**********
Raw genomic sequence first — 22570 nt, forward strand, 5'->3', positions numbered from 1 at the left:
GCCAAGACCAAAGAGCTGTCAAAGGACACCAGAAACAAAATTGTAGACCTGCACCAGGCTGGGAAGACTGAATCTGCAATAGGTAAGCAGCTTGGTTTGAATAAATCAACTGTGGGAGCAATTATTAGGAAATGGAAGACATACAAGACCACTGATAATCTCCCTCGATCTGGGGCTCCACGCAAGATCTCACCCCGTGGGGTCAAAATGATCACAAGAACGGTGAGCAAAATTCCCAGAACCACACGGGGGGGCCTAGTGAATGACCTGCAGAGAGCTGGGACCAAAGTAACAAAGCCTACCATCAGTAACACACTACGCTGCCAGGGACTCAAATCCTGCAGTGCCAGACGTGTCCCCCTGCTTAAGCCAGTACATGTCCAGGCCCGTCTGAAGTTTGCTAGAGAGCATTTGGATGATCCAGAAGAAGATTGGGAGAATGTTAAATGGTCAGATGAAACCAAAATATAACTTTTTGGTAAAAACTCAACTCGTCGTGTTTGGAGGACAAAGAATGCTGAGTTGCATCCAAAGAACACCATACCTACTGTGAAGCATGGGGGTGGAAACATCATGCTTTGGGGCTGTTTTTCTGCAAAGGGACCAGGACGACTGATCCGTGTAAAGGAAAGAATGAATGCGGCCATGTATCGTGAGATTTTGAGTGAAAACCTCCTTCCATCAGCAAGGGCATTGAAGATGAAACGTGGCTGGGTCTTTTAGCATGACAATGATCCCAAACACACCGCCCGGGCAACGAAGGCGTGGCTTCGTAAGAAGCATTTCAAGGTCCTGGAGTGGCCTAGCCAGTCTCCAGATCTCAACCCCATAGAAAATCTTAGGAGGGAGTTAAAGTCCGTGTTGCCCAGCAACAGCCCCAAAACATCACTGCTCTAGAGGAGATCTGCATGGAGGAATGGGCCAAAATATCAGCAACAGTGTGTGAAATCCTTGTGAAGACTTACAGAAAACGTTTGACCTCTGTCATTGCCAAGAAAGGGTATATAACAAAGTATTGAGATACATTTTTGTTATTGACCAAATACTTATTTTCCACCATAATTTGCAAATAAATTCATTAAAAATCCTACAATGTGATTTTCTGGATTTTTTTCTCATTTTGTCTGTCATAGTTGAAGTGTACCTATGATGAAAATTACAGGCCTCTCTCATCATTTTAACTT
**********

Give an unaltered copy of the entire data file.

Raw genomic sequence first — 22570 nt, forward strand, 5'->3', positions numbered from 1 at the left:
GCCAAGACCAAAGAGCTGTCAAAGGACACCAGAAACAAAATTGTAGACCTGCACCAGGCTGGGAAGACTGAATCTGCAATAGGTAAGCAGCTTGGTTTGAATAAATCAACTGTGGGAGCAATTATTAGGAAATGGAAGACATACAAGACCACTGATAATCTCCCTCGATCTGGGGCTCCACGCAAGATCTCACCCCGTGGGGTCAAAATGATCACAAGAACGGTGAGCAAAATTCCCAGAACCACACGGGGGGGCCTAGTGAATGACCTGCAGAGAGCTGGGACCAAAGTAACAAAGCCTACCATCAGTAACACACTACGCTGCCAGGGACTCAAATCCTGCAGTGCCAGACGTGTCCCCCTGCTTAAGCCAGTACATGTCCAGGCCCGTCTGAAGTTTGCTAGAGAGCATTTGGATGATCCAGAAGAAGATTGGGAGAATGTTAAATGGTCAGATGAAACCAAAATATAACTTTTTGGTAAAAACTCAACTCGTCGTGTTTGGAGGACAAAGAATGCTGAGTTGCATCCAAAGAACACCATACCTACTGTGAAGCATGGGGGTGGAAACATCATGCTTTGGGGCTGTTTTTCTGCAAAGGGACCAGGACGACTGATCCGTGTAAAGGAAAGAATGAATGCGGCCATGTATCGTGAGATTTTGAGTGAAAACCTCCTTCCATCAGCAAGGGCATTGAAGATGAAACGTGGCTGGGTCTTTTAGCATGACAATGATCCCAAACACACCGCCCGGGCAACGAAGGCGTGGCTTCGTAAGAAGCATTTCAAGGTCCTGGAGTGGCCTAGCCAGTCTCCAGATCTCAACCCCATAGAAAATCTTAGGAGGGAGTTAAAGTCCGTGTTGCCCAGCAACAGCCCCAAAACATCACTGCTCTAGAGGAGATCTGCATGGAGGAATGGGCCAAAATATCAGCAACAGTGTGTGAAATCCTTGTGAAGACTTACAGAAAACGTTTGACCTCTGTCATTGCCAAGAAAGGGTATATAACAAAGTATTGAGATACATTTTTGTTATTGACCAAATACTTATTTTCCACCATAATTTGCAAATAAATTCATTAAAAATCCTACAATGTGATTTTCTGGATTTTTTTCTCATTTTGTCTGTCATAGTTGAAGTGTACCTATGATGAAAATTACAGGCCTCTCTCATCATTTTAACTT